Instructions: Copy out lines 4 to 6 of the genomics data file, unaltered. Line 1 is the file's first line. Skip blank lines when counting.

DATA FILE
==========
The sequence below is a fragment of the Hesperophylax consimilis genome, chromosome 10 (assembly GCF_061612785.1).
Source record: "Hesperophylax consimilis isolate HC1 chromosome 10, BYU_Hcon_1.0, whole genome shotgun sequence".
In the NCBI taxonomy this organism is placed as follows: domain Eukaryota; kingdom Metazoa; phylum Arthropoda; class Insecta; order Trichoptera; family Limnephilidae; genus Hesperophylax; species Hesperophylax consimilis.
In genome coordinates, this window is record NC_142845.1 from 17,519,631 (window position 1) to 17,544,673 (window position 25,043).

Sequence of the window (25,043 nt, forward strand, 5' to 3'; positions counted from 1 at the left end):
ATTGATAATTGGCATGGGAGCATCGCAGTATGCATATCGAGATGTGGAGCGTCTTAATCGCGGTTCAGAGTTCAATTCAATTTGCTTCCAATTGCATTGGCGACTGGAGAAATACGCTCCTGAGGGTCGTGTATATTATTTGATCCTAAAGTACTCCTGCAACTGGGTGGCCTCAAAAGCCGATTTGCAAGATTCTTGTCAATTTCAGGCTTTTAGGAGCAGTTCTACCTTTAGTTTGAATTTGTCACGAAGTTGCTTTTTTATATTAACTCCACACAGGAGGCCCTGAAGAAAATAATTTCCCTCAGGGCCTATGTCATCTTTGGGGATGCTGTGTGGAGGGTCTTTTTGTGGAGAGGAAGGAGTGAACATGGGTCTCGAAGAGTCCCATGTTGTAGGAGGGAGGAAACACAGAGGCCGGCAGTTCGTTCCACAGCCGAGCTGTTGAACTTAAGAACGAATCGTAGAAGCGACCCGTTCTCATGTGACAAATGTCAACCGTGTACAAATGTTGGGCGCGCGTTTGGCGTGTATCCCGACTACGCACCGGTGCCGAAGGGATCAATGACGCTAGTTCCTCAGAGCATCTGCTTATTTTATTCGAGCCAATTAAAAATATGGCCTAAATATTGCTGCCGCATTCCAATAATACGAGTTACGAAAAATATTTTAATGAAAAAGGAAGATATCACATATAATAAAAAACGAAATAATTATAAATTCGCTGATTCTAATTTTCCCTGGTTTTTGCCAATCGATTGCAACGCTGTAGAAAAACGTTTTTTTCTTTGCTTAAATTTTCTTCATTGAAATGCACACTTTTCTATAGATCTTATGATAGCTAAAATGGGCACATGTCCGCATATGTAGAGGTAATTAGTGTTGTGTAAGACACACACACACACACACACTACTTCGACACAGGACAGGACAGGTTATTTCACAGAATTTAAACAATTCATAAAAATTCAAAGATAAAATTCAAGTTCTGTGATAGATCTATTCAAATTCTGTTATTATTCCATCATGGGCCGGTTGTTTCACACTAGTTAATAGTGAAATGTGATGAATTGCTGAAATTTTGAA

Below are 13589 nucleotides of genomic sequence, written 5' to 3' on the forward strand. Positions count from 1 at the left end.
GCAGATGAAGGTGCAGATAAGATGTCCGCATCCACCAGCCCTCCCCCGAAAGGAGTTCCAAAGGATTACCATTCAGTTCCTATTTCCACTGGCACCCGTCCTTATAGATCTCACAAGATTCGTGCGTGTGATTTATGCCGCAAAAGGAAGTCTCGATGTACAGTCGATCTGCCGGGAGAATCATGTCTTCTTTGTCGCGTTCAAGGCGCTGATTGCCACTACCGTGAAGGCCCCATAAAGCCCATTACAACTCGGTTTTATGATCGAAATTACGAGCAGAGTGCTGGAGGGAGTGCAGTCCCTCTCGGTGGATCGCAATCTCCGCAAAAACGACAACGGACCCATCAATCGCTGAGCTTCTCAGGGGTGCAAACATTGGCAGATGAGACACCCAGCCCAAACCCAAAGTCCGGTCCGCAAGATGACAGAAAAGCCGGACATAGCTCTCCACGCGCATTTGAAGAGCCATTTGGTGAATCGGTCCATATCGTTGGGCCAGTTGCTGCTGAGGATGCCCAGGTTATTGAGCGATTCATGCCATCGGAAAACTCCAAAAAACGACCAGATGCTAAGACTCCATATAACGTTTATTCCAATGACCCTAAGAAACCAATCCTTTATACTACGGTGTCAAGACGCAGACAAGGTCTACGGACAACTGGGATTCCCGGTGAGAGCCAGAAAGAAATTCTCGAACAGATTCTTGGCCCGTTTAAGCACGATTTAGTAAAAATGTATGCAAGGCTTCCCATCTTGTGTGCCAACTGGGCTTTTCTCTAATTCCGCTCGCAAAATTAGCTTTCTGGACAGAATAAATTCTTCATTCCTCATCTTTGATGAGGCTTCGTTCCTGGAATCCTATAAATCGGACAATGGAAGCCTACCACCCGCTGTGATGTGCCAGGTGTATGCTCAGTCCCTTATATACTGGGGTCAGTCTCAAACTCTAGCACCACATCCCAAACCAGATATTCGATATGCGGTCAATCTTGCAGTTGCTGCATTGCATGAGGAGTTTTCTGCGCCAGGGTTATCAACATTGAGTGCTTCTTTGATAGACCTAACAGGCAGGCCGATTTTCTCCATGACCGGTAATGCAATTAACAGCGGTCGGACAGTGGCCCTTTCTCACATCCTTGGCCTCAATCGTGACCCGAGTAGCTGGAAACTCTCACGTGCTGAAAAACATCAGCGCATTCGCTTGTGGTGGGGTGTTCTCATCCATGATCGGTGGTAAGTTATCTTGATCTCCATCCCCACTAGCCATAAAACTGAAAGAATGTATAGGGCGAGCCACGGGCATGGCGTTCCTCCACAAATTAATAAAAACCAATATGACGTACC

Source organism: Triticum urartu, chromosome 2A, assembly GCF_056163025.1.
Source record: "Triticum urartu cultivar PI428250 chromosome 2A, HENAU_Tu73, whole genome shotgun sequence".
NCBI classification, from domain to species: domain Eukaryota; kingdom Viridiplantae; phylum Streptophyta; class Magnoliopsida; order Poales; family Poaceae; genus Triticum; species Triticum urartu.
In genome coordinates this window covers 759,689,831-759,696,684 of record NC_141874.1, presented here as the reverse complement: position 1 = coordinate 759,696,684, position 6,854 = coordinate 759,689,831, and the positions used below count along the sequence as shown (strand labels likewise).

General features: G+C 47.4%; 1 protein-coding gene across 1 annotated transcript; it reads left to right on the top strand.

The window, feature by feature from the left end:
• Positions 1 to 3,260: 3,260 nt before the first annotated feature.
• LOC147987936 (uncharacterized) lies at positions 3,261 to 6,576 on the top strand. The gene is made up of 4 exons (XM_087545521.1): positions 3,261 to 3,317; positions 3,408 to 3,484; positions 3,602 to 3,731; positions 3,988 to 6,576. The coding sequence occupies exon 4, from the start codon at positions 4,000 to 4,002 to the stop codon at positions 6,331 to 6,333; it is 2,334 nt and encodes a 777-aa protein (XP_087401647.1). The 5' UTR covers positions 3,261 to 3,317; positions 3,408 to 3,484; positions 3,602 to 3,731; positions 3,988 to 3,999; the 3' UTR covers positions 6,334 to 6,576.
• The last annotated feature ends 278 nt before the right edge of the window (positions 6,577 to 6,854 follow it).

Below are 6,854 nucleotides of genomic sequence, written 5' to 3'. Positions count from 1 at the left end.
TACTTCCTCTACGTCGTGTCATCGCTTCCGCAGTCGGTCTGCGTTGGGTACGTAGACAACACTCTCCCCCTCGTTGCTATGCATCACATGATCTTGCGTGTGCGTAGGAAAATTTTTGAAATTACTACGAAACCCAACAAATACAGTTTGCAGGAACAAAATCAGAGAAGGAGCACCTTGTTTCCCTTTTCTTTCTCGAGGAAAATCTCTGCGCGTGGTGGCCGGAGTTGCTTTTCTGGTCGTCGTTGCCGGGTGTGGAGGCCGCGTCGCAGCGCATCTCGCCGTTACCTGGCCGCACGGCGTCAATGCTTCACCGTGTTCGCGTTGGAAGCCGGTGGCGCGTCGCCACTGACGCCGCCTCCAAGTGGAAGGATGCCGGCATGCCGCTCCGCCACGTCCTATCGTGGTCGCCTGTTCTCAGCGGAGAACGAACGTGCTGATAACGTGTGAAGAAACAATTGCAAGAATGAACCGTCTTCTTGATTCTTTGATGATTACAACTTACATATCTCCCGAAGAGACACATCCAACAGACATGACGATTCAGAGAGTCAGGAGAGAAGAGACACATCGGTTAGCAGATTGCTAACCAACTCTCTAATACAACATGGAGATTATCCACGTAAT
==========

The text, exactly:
In genome coordinates, this window is record NC_142845.1 from 17,519,631 (window position 1) to 17,544,673 (window position 25,043).

Sequence of the window (25,043 nt, forward strand, 5' to 3'; positions counted from 1 at the left end):
ATTGATAATTGGCATGGGAGCATCGCAGTATGCATATCGAGATGTGGAGCGTCTTAATCGCGGTTCAGAGTTCAATTCAATTTGCTTCCAATTGCATTGGCGACTGGAGAAATACGCTCCTGAGGGTCGTGTATATTATTTGATCCTAAAGTACTCCTGCAACTGGGTGGCCTCAAAAGCCGATTTGCAAGATTCTTGTCAATTTCAGGCTTTTAGGAGCAGTTCTACCTTTAGTTTGAATTTGTCACGAAGTTGCTTTTTTATATTAACTCCACACAGGAGGCCCTGAAGAAAATAATTTCCCTCAGGGCCTATGTCATCTTTGGGGATGCTGTGTGGAGGGTCTTTTTGTGGAGAGGAAGGAGTGAACATGGGTCTCGAAGAGTCCCATGTTGTAGGAGGGAGGAAACACAGAGGCCGGCAGTTCGTTCCACAGCCGAGCTGTTGAACTTAAGAACGAATCGTAGAAGCGACCCGTTCTCATGTGACAAATGTCAACCGTGTACAAATGTTGGGCGCGCGTTTGGCGTGTATCCCGACTACGCACCGGTGCCGAAGGGATCAATGACGCTAGTTCCTCAGAGCATCTGCTTATTTTATTCGAGCCAATTAAAAATATGGCCTAAATATTGCTGCCGCATTCCAATAATACGAGTTACGAAAAATATTTTAATGAAAAAGGAAGATATCACATATAATAAAAAACGAAATAATTATAAATTCGCTGATTCTAATTTTCCCTGGTTTTTGCCAATCGATTGCAACGCTGTAGAAAAACGTTTTTTTCTTTGCTTAAATTTTCTTCATTGAAATGCACACTTTTCTATAGATCTTATGATAGCTAAAATGGGCACATGTCCGCATATGTAGAGGTAATTAGTGTTGTGTAAGACACACACACACACACACACTACTTCGACACAGGACAGGACAGGTTATTTCACAGAATTTAAACAATTCATAAAAATTCAAAGATAAAATTCAAGTTCTGTGATAGATCTATTCAAATTCTGTTATTATTCCATCATGGGCCGGTTGTTTCACACTAGTTAATAGTGAAATGTGATGAATTGCTGAAATTTTGAA